About this object

History of use

The Salish Weavers Guild was inspired by the research of amateur anthropologist, Oliver Wells. Mr. Wells, a local farmer, spent much of his time interviewing his Sto:lo neighbours about their history and cultural traditions, while making collections of cultural objects - many of which are now in the Chilliwack Museum. During the 1960s, Wells became especially interested in Salish loom weaving, and with the assistance of Mary Peters of Seabird Island, helped to organise a local guild which was based at Coqueleetza in Sardis BC. Weavers worked together to dye and spin wool. They made weavings on commission, or brought their work in to fill orders as they were recieved.


Margaret Jimmie, a member of the Salish Weavers Guild, made several weavings like this one, because that's the size that were most commonly ordered. Onion skins were used for the yellow dye. The weaving shop used to do all of the dyeing for the weaving and she'd get her wool from there. Then she'd make the weaving and bring it back. Her daughter Frieda noted that while the weaver didn't have to do her own dyeing, her family would still go to watch on the days when it was being done, in order to learn.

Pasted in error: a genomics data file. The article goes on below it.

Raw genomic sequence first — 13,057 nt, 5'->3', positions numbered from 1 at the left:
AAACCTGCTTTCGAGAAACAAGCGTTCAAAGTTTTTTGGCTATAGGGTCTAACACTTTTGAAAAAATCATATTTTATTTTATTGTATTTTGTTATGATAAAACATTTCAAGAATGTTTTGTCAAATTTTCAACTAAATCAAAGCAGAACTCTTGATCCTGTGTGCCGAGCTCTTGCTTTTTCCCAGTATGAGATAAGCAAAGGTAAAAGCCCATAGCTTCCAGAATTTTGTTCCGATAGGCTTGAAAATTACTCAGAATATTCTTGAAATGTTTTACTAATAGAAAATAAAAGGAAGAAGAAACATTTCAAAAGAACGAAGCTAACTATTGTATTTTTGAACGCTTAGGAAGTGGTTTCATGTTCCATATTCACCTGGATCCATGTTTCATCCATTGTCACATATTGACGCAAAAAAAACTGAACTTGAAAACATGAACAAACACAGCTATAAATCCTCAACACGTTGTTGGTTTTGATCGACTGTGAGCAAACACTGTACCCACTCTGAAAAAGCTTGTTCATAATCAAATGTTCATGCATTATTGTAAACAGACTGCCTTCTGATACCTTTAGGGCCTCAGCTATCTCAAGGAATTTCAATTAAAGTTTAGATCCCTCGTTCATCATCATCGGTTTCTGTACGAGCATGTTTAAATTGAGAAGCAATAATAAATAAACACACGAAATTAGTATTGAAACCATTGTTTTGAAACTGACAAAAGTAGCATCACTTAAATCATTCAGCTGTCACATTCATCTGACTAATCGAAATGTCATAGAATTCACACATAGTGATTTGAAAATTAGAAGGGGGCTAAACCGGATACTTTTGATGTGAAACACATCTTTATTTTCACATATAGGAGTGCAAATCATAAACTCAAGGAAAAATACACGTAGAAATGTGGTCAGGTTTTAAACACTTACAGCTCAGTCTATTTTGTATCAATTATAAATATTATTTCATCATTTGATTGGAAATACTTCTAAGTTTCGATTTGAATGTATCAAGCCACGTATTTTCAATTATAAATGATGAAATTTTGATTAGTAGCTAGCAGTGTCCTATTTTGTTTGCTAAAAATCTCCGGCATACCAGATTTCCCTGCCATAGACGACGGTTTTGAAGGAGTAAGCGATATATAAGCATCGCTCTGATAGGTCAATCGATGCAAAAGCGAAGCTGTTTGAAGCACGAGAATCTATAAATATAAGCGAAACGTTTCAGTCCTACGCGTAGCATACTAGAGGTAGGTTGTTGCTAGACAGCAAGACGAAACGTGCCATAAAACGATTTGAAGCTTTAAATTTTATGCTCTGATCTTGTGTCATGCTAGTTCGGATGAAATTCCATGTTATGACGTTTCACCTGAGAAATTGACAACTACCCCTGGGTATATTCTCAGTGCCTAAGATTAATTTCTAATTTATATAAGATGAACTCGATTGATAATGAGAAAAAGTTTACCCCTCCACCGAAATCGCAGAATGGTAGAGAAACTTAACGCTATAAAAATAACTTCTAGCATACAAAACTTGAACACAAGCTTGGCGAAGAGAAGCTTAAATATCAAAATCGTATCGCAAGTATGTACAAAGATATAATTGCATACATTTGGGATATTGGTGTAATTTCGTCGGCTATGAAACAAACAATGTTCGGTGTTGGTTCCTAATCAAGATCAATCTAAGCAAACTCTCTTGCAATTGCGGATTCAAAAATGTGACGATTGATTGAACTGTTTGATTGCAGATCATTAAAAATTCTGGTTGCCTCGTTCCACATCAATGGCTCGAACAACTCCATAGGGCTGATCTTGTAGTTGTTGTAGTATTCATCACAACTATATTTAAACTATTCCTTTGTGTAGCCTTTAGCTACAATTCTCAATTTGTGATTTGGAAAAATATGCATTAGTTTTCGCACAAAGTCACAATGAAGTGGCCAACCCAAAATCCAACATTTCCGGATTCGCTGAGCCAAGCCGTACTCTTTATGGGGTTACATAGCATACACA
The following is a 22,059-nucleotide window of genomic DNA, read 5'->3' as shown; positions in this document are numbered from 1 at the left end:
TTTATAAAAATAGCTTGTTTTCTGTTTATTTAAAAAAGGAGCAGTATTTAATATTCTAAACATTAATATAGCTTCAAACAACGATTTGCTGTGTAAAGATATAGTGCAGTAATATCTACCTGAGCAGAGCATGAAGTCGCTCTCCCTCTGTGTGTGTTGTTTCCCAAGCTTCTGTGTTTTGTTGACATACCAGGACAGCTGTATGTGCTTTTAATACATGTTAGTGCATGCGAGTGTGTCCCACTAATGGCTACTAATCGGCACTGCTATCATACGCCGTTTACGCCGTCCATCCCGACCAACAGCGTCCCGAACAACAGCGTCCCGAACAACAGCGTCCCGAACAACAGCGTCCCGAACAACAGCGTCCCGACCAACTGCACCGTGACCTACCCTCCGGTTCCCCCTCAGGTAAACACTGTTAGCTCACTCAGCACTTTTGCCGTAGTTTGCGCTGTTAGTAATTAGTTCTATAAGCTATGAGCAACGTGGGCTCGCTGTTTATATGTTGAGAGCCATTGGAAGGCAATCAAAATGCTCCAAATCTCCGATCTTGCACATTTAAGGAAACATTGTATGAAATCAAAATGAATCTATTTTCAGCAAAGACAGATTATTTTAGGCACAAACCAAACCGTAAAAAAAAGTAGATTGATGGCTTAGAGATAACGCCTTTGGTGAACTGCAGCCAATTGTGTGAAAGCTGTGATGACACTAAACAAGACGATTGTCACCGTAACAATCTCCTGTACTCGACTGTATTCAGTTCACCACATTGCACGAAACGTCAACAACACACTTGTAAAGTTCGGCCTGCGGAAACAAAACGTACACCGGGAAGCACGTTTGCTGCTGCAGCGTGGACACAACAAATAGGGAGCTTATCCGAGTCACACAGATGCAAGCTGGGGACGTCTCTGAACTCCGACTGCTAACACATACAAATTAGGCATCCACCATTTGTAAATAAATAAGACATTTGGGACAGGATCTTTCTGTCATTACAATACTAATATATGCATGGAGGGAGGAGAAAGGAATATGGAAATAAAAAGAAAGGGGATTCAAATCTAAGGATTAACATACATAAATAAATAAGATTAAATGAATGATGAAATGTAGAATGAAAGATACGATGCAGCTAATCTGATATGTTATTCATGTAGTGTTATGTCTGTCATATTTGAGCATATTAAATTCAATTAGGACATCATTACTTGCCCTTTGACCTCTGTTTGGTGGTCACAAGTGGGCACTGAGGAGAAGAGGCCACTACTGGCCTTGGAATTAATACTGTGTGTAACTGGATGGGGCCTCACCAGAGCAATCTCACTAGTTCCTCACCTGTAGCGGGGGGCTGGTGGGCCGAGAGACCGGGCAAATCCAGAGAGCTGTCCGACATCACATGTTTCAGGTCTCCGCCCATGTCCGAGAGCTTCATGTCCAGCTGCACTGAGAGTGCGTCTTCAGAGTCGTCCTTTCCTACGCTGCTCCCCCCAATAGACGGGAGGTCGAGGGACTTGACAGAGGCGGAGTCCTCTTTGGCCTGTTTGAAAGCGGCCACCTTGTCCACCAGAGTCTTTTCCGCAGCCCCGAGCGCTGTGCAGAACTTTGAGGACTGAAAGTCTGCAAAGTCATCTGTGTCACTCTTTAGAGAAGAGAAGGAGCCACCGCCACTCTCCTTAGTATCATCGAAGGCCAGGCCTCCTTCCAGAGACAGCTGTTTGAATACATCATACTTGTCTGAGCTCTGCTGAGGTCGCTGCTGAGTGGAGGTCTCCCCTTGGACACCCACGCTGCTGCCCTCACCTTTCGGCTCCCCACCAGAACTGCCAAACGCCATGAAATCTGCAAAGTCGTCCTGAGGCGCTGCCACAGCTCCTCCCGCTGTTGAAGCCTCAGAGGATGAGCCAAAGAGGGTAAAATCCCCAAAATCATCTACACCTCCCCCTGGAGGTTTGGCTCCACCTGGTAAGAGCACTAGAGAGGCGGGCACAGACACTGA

Cultural context

weaving; contemporary art

Physical description

Mat woven with commercial sheep's wool dyed with natural dyes. The warp is fine wool plied. Tied loops at one end, tied fringe at the other. The weft is thick handspun wool, naturally dyed and with some grease left in. Twining produces geometric patterns in zigzag lines. Blue 'Salish Weaving' tag sewn to back.